Marriages end, and oftentimes they don’t end on the best of terms. When a couple decides to call it quits and move forward as singles, there are many things that need to be worked out. It is likely they shared bank accounts, property ownership and perhaps even children. Divorce is the only legal way to sever the marital bond. To get a court to sign off on a divorce, a couple needs to be able to divide everything they own. If they can’t agree, the court will have to decide, and state law will dictate how that happens. Discover the different ways a court may divide property in a divorce.
Community Property Division
Some states want couples to categorize the kind of property they own. Anything of monetary value owned by either spouse before the marriage is considered premarital or separate property. It remains with the person who always owned it. Anything that the couple owns jointly, including bank accounts and real estate, is considered community property. In states with community property laws on the books, everything owned by the couple jointly is divided equally between them.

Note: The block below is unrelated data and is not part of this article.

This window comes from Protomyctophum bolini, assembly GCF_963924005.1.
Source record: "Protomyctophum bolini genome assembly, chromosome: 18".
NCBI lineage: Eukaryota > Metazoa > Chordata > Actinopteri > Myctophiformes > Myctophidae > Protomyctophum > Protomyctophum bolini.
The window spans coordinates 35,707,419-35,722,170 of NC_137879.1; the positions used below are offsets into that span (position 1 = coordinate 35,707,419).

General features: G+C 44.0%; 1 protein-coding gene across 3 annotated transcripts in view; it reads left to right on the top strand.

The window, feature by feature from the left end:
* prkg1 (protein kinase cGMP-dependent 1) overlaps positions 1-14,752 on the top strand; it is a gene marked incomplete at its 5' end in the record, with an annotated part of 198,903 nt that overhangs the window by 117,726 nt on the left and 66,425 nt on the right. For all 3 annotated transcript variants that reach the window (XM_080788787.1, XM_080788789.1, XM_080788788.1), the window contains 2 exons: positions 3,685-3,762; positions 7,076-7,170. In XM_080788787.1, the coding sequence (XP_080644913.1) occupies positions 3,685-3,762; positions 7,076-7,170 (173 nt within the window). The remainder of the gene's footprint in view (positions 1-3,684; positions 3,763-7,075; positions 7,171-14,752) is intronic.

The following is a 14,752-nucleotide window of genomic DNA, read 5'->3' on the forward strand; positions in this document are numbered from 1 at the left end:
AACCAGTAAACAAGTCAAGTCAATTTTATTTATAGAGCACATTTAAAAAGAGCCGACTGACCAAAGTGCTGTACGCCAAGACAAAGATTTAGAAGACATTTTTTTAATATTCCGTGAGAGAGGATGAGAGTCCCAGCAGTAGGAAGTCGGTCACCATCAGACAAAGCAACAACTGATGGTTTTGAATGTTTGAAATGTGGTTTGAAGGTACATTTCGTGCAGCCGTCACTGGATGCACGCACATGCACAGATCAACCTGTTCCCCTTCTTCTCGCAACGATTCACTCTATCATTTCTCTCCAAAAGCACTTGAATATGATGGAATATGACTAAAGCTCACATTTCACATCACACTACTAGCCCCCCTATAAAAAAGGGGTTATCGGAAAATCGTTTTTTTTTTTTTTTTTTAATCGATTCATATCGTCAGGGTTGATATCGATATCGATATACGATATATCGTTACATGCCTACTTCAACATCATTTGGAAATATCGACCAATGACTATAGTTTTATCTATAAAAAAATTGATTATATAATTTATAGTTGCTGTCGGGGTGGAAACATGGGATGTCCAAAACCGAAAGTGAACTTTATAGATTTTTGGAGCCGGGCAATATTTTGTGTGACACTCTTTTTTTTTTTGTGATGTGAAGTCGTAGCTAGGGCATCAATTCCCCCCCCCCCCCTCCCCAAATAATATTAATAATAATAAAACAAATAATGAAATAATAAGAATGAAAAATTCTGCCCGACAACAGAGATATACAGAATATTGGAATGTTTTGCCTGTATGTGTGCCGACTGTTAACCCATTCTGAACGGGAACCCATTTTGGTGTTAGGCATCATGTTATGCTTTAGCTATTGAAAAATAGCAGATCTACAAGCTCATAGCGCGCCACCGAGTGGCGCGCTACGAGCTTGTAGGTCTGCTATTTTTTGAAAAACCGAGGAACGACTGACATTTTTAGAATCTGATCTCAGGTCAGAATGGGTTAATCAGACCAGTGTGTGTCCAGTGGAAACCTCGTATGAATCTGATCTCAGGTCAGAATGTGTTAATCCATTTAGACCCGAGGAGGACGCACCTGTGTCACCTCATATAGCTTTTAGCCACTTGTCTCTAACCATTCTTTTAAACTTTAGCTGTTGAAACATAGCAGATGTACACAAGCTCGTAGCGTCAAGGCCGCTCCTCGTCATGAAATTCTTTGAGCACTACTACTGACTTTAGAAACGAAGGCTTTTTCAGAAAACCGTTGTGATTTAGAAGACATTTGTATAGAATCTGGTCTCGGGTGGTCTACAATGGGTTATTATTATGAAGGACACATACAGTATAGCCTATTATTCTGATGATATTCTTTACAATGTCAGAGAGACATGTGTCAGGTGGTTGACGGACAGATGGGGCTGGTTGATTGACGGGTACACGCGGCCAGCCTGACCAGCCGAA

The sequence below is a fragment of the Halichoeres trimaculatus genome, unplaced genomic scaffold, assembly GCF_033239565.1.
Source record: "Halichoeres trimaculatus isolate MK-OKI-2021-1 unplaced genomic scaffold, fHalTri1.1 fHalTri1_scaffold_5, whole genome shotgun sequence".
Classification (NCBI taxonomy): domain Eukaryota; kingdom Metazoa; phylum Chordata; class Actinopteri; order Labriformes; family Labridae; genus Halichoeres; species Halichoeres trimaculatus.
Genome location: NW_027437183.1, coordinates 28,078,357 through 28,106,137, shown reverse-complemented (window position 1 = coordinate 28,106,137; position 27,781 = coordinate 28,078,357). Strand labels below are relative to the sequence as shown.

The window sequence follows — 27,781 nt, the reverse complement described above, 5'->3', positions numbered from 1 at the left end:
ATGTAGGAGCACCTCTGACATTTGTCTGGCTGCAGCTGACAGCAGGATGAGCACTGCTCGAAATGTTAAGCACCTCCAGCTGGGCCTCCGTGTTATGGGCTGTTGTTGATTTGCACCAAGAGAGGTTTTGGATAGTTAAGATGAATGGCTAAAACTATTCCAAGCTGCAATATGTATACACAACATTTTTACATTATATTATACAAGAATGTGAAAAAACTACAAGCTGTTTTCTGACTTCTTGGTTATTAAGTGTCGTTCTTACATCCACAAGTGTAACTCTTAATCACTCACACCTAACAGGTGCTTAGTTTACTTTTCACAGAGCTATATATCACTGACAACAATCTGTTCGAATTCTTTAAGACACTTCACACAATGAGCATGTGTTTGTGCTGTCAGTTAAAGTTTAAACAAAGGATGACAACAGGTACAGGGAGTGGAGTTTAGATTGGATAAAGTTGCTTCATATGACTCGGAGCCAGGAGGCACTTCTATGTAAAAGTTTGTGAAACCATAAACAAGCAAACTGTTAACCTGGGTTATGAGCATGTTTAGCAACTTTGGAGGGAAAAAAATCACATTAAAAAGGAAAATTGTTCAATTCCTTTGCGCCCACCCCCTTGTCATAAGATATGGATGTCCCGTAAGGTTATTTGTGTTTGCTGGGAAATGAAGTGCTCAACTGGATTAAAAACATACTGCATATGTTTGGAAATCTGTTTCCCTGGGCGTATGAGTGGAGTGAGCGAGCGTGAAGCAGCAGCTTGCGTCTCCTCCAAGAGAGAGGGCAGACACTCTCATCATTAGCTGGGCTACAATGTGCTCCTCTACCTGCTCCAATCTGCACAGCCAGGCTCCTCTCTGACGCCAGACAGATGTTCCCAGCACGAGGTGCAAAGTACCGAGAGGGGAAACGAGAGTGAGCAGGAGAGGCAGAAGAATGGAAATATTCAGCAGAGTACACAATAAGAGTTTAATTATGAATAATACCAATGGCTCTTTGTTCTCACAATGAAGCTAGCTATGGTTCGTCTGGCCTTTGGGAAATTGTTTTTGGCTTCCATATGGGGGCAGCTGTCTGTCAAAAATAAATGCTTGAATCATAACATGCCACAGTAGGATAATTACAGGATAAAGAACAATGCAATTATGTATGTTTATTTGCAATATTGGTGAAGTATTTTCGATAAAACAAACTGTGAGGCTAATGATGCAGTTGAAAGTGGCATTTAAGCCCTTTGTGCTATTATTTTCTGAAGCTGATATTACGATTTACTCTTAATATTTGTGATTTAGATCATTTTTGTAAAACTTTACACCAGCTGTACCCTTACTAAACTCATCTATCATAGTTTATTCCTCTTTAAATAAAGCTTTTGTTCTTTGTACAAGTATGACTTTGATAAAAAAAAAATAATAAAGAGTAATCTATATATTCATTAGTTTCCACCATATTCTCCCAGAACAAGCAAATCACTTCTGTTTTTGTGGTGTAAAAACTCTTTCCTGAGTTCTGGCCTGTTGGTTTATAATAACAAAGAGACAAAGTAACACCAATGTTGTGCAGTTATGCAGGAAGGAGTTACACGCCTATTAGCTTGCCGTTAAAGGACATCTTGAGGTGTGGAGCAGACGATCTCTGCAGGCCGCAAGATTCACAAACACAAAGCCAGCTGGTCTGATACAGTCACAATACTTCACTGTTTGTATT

In some states, courts divide marital property in an equitable fashion. This means they do not just cut everything down the middle but rather look at various factors before determining how much of the marital property each gets. Some of the most common things the court considers include:
- How much separate property each spouse owns
- Why the marriage is ending
- Who was the primary caregiver for the children
- How each contributed emotionally to the relationship
Equitable division may help some spouses get more than half of the marital property. This can happen in situations where one spouse left a career to raise children and emotionally support the other. In these circumstances, a judge may award more to the one who provided the care.
Property division laws apply if a couple does not already have an agreement in place. In some cases, a couple may have a prenuptial agreement that dictates how they will divide anything marital property. The agreement, as long as it is legally binding, will stand in divorce court.
Getting a divorce is rarely easy to get through without strife. Even with a premarital agreement and an understanding of the local laws, a couple may wind up squabbling over money and possessions. A family lawyer can be a significant benefit in these situations.